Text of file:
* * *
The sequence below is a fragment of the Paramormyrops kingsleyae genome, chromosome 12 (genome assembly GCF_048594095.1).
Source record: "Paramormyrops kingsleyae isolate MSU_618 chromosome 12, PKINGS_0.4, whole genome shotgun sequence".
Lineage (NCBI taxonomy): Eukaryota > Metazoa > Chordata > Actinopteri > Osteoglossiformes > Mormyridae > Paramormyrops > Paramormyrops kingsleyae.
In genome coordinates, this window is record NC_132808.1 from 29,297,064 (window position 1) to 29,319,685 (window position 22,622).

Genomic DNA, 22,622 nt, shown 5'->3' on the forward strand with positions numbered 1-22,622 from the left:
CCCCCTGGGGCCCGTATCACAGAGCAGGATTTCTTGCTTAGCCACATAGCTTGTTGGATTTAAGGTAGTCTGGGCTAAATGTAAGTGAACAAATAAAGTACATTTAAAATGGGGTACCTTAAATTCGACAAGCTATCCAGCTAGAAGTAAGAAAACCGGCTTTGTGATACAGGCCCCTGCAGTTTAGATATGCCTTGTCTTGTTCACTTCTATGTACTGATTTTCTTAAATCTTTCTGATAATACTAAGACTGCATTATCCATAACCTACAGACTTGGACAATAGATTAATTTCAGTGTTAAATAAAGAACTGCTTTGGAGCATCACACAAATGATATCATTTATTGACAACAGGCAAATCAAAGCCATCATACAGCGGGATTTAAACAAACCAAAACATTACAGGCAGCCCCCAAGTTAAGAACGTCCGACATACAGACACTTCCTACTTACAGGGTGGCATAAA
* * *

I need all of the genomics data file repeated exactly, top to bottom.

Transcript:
The sequence below is a fragment of the Paramormyrops kingsleyae genome, chromosome 12 (genome assembly GCF_048594095.1).
Source record: "Paramormyrops kingsleyae isolate MSU_618 chromosome 12, PKINGS_0.4, whole genome shotgun sequence".
Lineage (NCBI taxonomy): Eukaryota > Metazoa > Chordata > Actinopteri > Osteoglossiformes > Mormyridae > Paramormyrops > Paramormyrops kingsleyae.
In genome coordinates, this window is record NC_132808.1 from 29,297,064 (window position 1) to 29,319,685 (window position 22,622).

Genomic DNA, 22,622 nt, shown 5'->3' on the forward strand with positions numbered 1-22,622 from the left:
CCCCCTGGGGCCCGTATCACAGAGCAGGATTTCTTGCTTAGCCACATAGCTTGTTGGATTTAAGGTAGTCTGGGCTAAATGTAAGTGAACAAATAAAGTACATTTAAAATGGGGTACCTTAAATTCGACAAGCTATCCAGCTAGAAGTAAGAAAACCGGCTTTGTGATACAGGCCCCTGCAGTTTAGATATGCCTTGTCTTGTTCACTTCTATGTACTGATTTTCTTAAATCTTTCTGATAATACTAAGACTGCATTATCCATAACCTACAGACTTGGACAATAGATTAATTTCAGTGTTAAATAAAGAACTGCTTTGGAGCATCACACAAATGATATCATTTATTGACAACAGGCAAATCAAAGCCATCATACAGCGGGATTTAAACAAACCAAAACATTACAGGCAGCCCCCAAGTTAAGAACGTCCGACATACAGACACTTCCTACTTACAGGGTGGCATAAA